If you are concerned about your privacy, Ecosia is probably not your best choice.

Click the Resolution drop-down list on the Videos tab to filter for video results of varying quality.

5. Swisscows

As the name suggests, Swisscows is a search engine based in Switzerland. It has its own index for German searches, but uses Bing results for other languages.

Swisscows describes itself as "family-friendly". It automatically filters out all violent and pornographic search results. This function is enforced. There is no way to change it in the settings.

While I thought Swisscows' search results could be better, it made it onto the list thanks to its strong commitment to privacy.

privacy

Swisscows does not collect any data about its users. It does not use tracking cookies or geo-targeting.

If you're concerned about partnering with Bing, you'll be relieved to know that it is routing requests through a firewall to remove personal identifiers.

You will also be happy to learn that Switzerland is not part of the five, nine or fourteen eyes secret service alliance. However, it has a mutual legal assistance agreement with the US.

Swisscows offers "semantic maps" that help you to further refine your search.

6. Bing

Bing is owned by tech giant Microsoft and is the second largest web search engine in the US with a ~ 6% market share.

If you're looking for a search engine with similar capabilities to Google, Bing is probably your best bet. Familiar functions such as translation, currency conversions, time, fields of knowledge are all available.

In all fairness, while it's the closest alternative to Google, there aren't many benefits to using Bing. There's no privacy benefit, the quality of the results is roughly equivalent, the experience is similar, and it is owned by one of the top five technology companies.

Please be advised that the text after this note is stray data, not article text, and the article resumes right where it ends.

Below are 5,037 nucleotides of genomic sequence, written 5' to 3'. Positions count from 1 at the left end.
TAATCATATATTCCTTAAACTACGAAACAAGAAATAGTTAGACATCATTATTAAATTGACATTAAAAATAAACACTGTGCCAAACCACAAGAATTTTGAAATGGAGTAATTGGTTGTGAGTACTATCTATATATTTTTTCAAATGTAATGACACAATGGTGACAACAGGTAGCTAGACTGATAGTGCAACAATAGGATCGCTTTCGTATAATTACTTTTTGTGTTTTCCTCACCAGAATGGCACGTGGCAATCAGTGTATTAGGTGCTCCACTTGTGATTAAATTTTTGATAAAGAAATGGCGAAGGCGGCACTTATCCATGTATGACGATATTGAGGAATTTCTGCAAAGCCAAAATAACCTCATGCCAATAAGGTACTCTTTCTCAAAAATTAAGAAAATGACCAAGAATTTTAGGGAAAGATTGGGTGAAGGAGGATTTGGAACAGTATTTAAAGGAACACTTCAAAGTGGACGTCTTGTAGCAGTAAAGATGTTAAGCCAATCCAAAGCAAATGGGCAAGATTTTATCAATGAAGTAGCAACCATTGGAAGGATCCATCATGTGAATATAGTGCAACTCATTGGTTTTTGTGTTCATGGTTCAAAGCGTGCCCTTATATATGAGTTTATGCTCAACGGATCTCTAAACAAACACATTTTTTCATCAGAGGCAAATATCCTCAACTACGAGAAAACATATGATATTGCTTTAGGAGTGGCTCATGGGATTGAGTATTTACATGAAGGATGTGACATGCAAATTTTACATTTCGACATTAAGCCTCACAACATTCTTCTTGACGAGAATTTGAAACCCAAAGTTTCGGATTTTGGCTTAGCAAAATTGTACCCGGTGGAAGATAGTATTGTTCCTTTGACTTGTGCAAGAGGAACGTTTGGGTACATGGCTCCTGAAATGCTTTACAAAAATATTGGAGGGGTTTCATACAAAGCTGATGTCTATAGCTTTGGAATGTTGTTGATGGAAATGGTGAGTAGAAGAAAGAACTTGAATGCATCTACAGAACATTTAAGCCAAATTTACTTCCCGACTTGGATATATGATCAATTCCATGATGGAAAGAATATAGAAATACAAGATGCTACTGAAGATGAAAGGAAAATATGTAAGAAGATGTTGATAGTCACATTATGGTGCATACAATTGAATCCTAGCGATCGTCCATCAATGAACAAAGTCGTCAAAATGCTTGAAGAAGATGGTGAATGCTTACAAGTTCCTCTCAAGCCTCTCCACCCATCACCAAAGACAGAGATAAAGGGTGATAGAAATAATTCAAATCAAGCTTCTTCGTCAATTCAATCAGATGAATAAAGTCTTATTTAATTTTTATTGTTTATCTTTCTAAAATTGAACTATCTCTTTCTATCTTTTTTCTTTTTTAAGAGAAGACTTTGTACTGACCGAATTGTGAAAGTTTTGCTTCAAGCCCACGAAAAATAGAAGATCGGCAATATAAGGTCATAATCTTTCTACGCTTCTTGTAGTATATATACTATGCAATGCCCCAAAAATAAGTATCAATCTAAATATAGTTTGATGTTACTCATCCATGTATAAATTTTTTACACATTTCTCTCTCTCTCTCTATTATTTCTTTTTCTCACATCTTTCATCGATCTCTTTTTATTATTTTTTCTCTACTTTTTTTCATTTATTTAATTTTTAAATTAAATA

You should also know that in early 2019, Bing faced some serious problems regarding their safe search.

privacy

Bing is no privacy-focused search engine. Microsoft collects data from all of your interactions with its products.

Bing allows you to preview videos directly in the SERPs:

7. Yahoo

Formerly one of the largest Internet companies in the world, Yahoo is now a shadow of its former self.

Its once popular search engine is now powered by Bing. Surprisingly, however, it is still the third most popular web search engine in the world, holding 1.6% of the global market share.

One thing I don't like about Yahoo is that the line between paid and organic results is unclear.

Yahoo's search results are decent, but the user interface leaves a lot to be desired. It's practically Bing, but worse. In my opinion, it would only make sense to use Yahoo if you are already using their other services such as news, finance, or sports.

privacy

Yahoo is no privacy-focused search engine. The company collects personal information when you register and use any of its products or services.

Since Verizon acquired Yahoo in 2017, there may also be some data sharing with the Verizon family of companies for research, product improvement, etc.

You should also know that the most significant data breaches on the Internet are Yahoo! They have been heavily criticized for their laissez-faire attitude towards cybersecurity.

Did you know Ahrefs is building a search engine? The reason for this is…

Google generates billions of dollars in advertising revenue annually, a large part of which comes from Google search users.